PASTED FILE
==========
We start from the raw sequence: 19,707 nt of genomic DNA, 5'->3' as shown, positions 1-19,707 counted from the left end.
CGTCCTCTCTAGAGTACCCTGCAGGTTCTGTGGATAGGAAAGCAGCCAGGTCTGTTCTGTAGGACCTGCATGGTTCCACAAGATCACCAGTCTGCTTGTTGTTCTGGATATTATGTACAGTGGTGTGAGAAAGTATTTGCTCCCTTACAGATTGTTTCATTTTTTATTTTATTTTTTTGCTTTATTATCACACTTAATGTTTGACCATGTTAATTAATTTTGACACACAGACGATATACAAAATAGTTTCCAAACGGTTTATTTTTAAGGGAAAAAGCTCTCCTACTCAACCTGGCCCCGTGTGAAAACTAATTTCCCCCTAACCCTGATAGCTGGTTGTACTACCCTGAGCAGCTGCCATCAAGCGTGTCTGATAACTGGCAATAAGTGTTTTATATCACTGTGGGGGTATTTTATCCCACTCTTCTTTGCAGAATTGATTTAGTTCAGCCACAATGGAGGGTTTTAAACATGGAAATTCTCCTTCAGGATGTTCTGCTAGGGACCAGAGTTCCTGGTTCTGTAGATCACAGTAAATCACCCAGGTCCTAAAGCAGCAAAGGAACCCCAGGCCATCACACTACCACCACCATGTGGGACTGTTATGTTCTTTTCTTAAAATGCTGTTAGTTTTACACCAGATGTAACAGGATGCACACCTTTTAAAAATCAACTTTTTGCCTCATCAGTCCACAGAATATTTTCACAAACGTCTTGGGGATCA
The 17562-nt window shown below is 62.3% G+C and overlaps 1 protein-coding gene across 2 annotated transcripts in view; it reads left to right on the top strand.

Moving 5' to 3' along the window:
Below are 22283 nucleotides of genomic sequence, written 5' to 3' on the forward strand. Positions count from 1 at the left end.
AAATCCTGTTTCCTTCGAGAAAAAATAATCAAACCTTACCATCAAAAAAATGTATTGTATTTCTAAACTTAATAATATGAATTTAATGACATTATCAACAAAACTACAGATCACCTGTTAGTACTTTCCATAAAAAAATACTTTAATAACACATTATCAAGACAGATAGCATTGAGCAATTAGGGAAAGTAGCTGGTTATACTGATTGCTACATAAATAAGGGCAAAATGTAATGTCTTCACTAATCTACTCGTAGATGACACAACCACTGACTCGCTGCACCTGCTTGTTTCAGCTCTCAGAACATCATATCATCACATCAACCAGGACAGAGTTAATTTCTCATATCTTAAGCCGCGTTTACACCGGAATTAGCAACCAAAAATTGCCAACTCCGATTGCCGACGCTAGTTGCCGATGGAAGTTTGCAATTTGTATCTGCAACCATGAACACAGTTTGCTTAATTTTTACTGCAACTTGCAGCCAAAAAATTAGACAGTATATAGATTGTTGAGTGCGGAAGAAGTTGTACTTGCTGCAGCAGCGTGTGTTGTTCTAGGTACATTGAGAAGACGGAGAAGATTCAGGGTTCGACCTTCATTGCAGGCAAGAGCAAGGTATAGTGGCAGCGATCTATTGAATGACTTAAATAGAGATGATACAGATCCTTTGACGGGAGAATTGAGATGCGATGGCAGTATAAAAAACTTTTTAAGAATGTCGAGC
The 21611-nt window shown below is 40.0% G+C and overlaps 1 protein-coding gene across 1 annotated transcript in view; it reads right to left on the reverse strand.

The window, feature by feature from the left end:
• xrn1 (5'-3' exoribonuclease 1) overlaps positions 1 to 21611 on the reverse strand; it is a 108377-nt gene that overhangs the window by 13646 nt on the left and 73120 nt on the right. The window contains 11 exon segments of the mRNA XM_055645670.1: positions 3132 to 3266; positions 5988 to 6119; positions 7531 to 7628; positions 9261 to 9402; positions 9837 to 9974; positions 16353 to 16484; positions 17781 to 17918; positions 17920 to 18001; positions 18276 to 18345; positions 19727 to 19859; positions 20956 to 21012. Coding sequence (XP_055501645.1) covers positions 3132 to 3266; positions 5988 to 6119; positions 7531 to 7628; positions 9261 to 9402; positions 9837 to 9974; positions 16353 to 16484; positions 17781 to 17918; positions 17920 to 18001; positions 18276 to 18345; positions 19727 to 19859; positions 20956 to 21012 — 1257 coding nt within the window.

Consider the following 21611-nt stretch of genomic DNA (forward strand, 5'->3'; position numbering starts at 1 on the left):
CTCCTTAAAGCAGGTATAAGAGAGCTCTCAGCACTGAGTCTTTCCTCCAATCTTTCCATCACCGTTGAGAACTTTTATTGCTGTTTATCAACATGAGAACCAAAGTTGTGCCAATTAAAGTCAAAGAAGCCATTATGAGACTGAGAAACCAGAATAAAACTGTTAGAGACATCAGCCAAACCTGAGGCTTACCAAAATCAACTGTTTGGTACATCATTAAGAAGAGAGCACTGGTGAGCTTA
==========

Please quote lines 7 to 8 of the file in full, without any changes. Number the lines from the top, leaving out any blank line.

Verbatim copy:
The 21611-nt window shown below is 40.0% G+C and overlaps 1 protein-coding gene across 1 annotated transcript in view; it reads right to left on the reverse strand.

The window, feature by feature from the left end: